Tacking is Boring

Tue 18 May 2021 09:32

38:31.84N 28:37.37W

Tacking is Boring

Ever since my Grammar School days at Worthing Girls High School I have thought, from the sewing classes in Domestic Science, tacking to be a boring waste of time. Just pin the fabric and carefully machine sew always worked for me. The same with modern fabric, as with mending the Diva, we used this amazing double sided glue tape, so that once the tape is removed all that is left is flexible, durable glue holding a seam ready for sewing.

The same again for tacking in the sailing context. When we were racing our heron sailing dinghy, Little Zoonie, off Worthing tacking was to be dealt with as quickly as possible, of course, after all we were racing; so, when we found ourselves sailing directly towards Gibraltar or Madeira, while we wanted to head north to Horta you can imagine our frustration. We were moving north slowly in a lateral sort of way and it was better than using the motor so we persisted, like the squalls.

What this slow sailing did give me was time to reflect, with nothing else to think about. So, what if tacking delayed us, were we in a hurry. Not really, it was still early in the season to be looking at a sail back to England with the Lows still powering big and fast across the northern part of the North Atlantic. My sense of boredom at the slow progress was anxiety over the fuel situation. It was still too early too be able to accurately assess if we would have enough fuel, and that was a worry.

Sue from Mailasail told us how we could send an SMS message to an email for free using the Satphone, but I’m glad of my chat with Vince on the ship, his kindness eased the stress for a short while.

During the night of the 10th May we tacked again onto a port tack and Zoonie headed much closer to Horta, what is more we had done more than 100 miles of the 200 miles that was our comfort zone for the remaining fuel.

We learned that one of Jori’s jib seams had opened so they were using their storm sail instead which was slowing down their progress. Furthermore, the next day we learned that Henk was in trouble, unable to pee he was, as you will all understand, in agony.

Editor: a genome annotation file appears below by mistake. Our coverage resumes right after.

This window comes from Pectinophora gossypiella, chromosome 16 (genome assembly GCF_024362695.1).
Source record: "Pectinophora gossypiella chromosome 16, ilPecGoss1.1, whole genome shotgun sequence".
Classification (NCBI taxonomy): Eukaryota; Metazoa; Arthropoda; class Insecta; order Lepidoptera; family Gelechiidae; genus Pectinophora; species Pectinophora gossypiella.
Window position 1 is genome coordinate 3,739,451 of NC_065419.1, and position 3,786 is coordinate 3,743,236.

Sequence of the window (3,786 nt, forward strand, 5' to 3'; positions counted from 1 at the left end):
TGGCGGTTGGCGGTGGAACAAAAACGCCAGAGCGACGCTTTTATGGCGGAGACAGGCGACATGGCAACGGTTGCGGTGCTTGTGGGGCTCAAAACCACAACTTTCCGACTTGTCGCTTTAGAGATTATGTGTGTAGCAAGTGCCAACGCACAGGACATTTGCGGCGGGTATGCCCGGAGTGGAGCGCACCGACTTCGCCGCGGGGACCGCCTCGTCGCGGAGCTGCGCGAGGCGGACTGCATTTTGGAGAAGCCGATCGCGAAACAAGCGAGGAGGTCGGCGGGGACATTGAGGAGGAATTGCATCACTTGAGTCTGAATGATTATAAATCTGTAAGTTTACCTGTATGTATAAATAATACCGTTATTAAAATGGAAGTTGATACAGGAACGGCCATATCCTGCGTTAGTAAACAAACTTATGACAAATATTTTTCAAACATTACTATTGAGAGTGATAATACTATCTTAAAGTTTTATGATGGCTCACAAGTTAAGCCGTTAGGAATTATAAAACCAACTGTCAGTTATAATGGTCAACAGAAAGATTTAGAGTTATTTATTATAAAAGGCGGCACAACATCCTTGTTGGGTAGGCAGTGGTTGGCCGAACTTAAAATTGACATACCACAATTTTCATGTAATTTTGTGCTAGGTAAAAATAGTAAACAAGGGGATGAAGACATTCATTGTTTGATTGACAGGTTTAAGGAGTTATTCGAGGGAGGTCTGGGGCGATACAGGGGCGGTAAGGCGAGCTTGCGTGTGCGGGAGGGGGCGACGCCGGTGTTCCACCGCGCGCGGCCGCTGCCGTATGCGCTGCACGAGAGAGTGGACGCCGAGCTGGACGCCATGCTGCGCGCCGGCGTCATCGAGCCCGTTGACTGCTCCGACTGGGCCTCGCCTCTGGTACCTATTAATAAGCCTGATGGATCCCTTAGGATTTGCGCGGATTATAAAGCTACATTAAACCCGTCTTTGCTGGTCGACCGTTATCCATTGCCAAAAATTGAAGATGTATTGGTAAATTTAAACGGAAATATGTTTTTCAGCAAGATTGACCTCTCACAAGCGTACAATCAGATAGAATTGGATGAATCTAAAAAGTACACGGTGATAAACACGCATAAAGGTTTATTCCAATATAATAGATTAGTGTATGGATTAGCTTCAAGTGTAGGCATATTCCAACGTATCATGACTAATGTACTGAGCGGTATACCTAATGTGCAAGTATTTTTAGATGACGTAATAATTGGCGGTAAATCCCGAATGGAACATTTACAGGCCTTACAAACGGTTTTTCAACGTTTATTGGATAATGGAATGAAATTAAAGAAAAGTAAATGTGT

I suggested aspirin to reduce pain and inflammation as it had worked for Rob once before. They managed to improvise a catheter from a length of tubing which gave some relief but their arrival in Horta could not happen soon enough. I said we would call up a ship going in their direction if one came by and ask it to check on them; but in fact, Marjolein did the same and a cargo vessel floated some catheters across to them.

Not a single ship appeared on our screen that night, in fact we had only seen about five since leaving St Helena.

The weather was beautiful and still warm as we sat in the cockpit watching the long swells, thirty metres or so between them, pass southward and Zoonie would rise high on one, maybe three metres up in the air, and we’d look down into the smooth watery valleys from our lofty viewpoint until we sank gracefully downwards. Looking out over the vast miles of water our minds wandered like the lonely Cory’s shearwaters that had become our new companions.

Never before had we studied the engine hours slowly rising in relation to the increasing Latitude, 36 degrees North, before 3442 hours please?